Title: The Christmas Murder Game
Author: Alexandra Benedict
E.S.C.A.P.E Score: 30
(see below for breakdown)
Follow the clues. Find the fortune. Solve the Mystery. This Christmas is to die for. Let the game begin…
‘Endgame has kept our secrets for half a century, now it’s time for it, and its secrets, to have a new owner.’
When Lily returns home to her aunt’s manor house, she discovers that in order to inherit, she and her estranged cousins must stay together over the Christmas week and take part in a family tradition: the annual treasure hunt.
But as they are drawn deeper into the game, the clues seem to point not to the deeds to the manor house, but to the key to a twenty-year-old mystery: what really happened to Lily’s mother?
As a snowstorm cuts them off from the village, it becomes apparent that the game has turned deadly and that Lily is fighting for more than just an inheritance: she is now fighting for her life. Does she have what it takes to survive?
12 clues, 12 keys and 12 days of Christmas for the heirs of Endgame House to find their inheritance, but how many will die before Twelfth Night?
This was a mixed bag for me it was an entertaining read but over all mildly disappointing in its outcome. What I enjoyed most about reading it was the games that Author had set for the reader to look out for throughout the book. One was spotting well known cosy mystery book titles and the other, which was much harder, was spotting the anagrams of the 12 days of Christmas in each of the 12 Days the mystery takes place over.
I just found or Main Character rather a wet blanket. I am all for dressing up and love a good corset on a night out but she seemed to dress daily like she was from the 1800’s purely so the author could have her swishing about a manor house and snow covered maze gardens in corsets and huge skirts despite it being modern day, all of which made the setting muddled. There was also the blatant acceptance by all involved that this scavenger hunt for the deeds to the house was acceptable. There was no arguing or questioning they all just went along with it and that again made the suspension of disbelief hard.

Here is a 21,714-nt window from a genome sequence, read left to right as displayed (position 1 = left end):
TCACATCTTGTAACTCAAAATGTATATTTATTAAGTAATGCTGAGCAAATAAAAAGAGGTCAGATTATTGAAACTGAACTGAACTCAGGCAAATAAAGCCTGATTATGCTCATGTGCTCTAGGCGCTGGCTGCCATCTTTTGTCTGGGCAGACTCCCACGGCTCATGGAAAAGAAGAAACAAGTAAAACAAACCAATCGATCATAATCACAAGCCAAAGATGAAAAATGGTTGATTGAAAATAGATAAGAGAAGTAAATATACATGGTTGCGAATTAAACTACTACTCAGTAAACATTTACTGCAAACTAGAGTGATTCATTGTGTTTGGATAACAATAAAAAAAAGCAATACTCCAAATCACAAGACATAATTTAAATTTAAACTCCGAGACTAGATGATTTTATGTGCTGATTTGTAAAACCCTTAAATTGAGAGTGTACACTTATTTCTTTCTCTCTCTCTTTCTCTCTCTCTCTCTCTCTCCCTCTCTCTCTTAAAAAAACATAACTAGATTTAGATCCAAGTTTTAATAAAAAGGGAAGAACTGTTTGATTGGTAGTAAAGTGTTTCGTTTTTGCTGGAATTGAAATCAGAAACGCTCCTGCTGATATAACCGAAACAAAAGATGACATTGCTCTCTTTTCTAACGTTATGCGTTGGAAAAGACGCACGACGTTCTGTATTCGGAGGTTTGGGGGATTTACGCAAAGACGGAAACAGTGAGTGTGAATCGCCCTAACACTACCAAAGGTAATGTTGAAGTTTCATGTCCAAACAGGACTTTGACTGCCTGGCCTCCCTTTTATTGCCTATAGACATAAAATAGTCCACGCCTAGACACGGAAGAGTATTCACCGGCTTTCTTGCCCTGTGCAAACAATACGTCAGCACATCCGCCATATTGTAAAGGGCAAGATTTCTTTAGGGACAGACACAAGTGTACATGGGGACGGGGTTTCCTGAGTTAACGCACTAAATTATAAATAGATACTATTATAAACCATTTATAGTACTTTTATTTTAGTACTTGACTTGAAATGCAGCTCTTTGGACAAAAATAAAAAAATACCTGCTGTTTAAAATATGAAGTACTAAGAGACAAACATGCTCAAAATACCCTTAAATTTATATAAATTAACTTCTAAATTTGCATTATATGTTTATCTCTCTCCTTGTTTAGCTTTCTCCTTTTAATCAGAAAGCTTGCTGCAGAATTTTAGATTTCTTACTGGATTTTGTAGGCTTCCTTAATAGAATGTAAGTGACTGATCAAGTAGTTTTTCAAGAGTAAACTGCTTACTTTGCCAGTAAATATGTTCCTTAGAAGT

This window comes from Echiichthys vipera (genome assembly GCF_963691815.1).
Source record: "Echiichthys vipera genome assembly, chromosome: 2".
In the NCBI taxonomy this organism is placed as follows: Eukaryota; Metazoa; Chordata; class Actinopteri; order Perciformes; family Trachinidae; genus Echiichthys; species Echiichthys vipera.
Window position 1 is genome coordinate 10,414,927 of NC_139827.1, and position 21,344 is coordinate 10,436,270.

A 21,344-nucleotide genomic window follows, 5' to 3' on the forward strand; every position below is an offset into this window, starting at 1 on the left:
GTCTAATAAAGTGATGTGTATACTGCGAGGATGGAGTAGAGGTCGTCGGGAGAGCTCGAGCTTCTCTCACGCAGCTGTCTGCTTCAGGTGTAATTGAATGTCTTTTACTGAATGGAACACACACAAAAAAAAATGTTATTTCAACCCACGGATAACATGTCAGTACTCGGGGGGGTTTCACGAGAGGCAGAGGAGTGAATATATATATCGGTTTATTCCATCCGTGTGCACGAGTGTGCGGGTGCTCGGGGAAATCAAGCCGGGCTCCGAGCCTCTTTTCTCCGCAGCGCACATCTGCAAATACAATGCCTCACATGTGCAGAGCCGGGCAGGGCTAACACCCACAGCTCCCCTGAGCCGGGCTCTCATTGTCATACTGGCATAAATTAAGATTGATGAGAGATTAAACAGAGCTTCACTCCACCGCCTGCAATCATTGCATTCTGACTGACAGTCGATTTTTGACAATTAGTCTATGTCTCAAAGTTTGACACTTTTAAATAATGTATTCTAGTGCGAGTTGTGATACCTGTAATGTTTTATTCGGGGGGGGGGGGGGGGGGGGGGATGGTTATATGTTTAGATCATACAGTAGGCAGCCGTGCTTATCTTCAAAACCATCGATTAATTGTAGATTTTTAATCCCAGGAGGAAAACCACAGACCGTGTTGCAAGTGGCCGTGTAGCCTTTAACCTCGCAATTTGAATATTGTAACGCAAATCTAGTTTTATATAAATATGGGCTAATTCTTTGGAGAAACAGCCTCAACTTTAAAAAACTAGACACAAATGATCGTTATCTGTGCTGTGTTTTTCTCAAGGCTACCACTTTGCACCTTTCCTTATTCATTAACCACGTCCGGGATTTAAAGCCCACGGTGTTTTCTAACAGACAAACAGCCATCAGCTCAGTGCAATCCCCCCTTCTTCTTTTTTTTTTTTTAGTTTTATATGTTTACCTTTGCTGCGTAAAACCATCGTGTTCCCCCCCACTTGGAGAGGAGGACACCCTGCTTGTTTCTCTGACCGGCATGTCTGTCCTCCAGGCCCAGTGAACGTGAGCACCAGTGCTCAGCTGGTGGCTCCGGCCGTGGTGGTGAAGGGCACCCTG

I felt a lot of the strained relationships between the cousins were realistic but that there was no real depth to the explanation of how these feuds came about. The development and back ground were all really thin. This was particularly true when the mystery of what happened to Lily’s mother is revealed. We get the solution but no real explanation as the the motivation other than a sentence or two. This to me made the ending weak and just rather unsatisfying.
The actual riddles and games themselves were fun and entertaining to read. I wish there was more involvement of the reader in these moments that would have allowed the reader to solve the riddles alongside the characters but it was fun to see them figuring it out. I liked the various different dynamics and there were moments of shock and tension when the games turned deadly. However, there is a big reveal at the start of the book that effectively negates the purse of the entire game so all of this is rather pointless fun in terms of the overall plot. So I did enjoy reading this book it just wish there was more substance to it.
However for a rather light, quick festive read it is good. Made even the more fun if you spend more time of the games the author has set over the main story itself.
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